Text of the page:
The process of administering a decedent‘s estate is referred to as “probate,” and is generally supervised by the probate court. A personal representative is the person or entity charged with the responsibility of administering a decedent’s estate (A personal representative is either: An executor (executrix) who is named in a will; or An administrator (administratrix) who is appointed by the court when there is no will, when the will does not name an executor or when the named executor is unable or unwilling to serve. The personal representative is charged with the fiduciary responsibility of gathering the assets and paying the debts of the decedent in such a way that the beneficiaries or heirs of the decedent receive the maximum inheritance. The personal representative usually will hire an estate attorney to handle the legal aspects of the probate. Most business dealings are through the estate attorney.
Q 2. When may the personal representative sell estate property?
Estate property may be sold by the personal representative when: The sale is necessary to pay debts, devises (gifts to persons named in the will), a family allowance, expenses of estate administration, or taxes; The sale is to the advantage of the estate and in the best interests of the interested persons; The property must be sold according to the terms of the will; or Authority is given in the will to sell the property. Estate real property may be sold by private sale, public auction, or a different method specified in the will of the decedent. A private sale is one in which bids or offers are independently solicited, while a sale by public auction invites concurrent competitive bidding.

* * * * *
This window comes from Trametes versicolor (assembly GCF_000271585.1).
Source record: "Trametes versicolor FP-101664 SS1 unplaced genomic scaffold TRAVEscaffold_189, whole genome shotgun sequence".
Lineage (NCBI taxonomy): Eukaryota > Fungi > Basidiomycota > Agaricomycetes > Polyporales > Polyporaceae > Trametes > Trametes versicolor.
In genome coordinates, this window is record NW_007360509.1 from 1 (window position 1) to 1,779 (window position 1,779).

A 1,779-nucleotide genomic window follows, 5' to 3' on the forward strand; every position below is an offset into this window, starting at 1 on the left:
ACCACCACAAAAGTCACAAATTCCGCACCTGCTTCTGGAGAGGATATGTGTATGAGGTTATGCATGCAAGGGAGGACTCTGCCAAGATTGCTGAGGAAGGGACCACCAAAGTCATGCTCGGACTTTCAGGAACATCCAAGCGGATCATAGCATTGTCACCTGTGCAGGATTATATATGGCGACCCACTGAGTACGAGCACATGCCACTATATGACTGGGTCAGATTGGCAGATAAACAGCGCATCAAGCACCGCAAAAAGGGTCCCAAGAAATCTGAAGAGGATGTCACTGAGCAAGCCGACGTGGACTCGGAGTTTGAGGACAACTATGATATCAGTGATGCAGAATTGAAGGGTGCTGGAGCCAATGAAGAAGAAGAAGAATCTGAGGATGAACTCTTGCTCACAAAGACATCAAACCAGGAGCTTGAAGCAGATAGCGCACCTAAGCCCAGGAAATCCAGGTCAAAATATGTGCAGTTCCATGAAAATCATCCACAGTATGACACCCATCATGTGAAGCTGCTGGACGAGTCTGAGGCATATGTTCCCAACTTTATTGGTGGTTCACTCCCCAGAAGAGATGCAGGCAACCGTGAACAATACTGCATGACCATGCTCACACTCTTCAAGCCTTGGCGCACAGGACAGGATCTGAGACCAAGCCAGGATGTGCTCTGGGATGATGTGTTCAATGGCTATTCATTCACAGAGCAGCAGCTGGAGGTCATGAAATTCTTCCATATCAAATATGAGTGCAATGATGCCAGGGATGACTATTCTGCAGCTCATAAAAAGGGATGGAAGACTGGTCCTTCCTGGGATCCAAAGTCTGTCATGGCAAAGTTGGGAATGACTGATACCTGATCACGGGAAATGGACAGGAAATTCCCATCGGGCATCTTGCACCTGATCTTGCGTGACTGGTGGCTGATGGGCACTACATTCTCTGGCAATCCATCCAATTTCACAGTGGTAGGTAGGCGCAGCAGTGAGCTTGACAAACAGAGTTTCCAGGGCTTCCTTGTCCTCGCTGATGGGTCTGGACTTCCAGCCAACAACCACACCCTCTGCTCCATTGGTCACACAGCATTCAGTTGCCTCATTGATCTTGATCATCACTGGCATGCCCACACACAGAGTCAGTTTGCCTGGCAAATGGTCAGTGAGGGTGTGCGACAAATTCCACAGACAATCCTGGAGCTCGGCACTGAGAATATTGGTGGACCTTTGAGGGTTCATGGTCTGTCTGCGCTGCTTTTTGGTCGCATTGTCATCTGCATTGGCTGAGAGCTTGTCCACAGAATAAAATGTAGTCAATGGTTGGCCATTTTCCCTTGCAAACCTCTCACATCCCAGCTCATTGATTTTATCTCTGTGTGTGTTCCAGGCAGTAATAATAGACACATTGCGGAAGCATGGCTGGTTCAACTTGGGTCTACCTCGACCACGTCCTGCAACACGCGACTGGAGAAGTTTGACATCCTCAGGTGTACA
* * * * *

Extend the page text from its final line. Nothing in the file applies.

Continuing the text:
Q 3. Are there any restrictions on the sales price of estate real property?
Yes. The sales price of a private sale of estate real property subject to court confirmation must be at least 90 percent of its appraised value set within one year prior to the sale. All terms of a sale, including the minimum required deposit, are generally subject to court approval and local rules of court which vary from county to county. Generally, offers with contingencies of any sort (e.g., financing, sale of home) are not approved by the court. Sales of real property by the personal representative with full authority under the IAEA do not have the same restrictions and may contain all of the same contingencies and provisions as non-probate sales of real property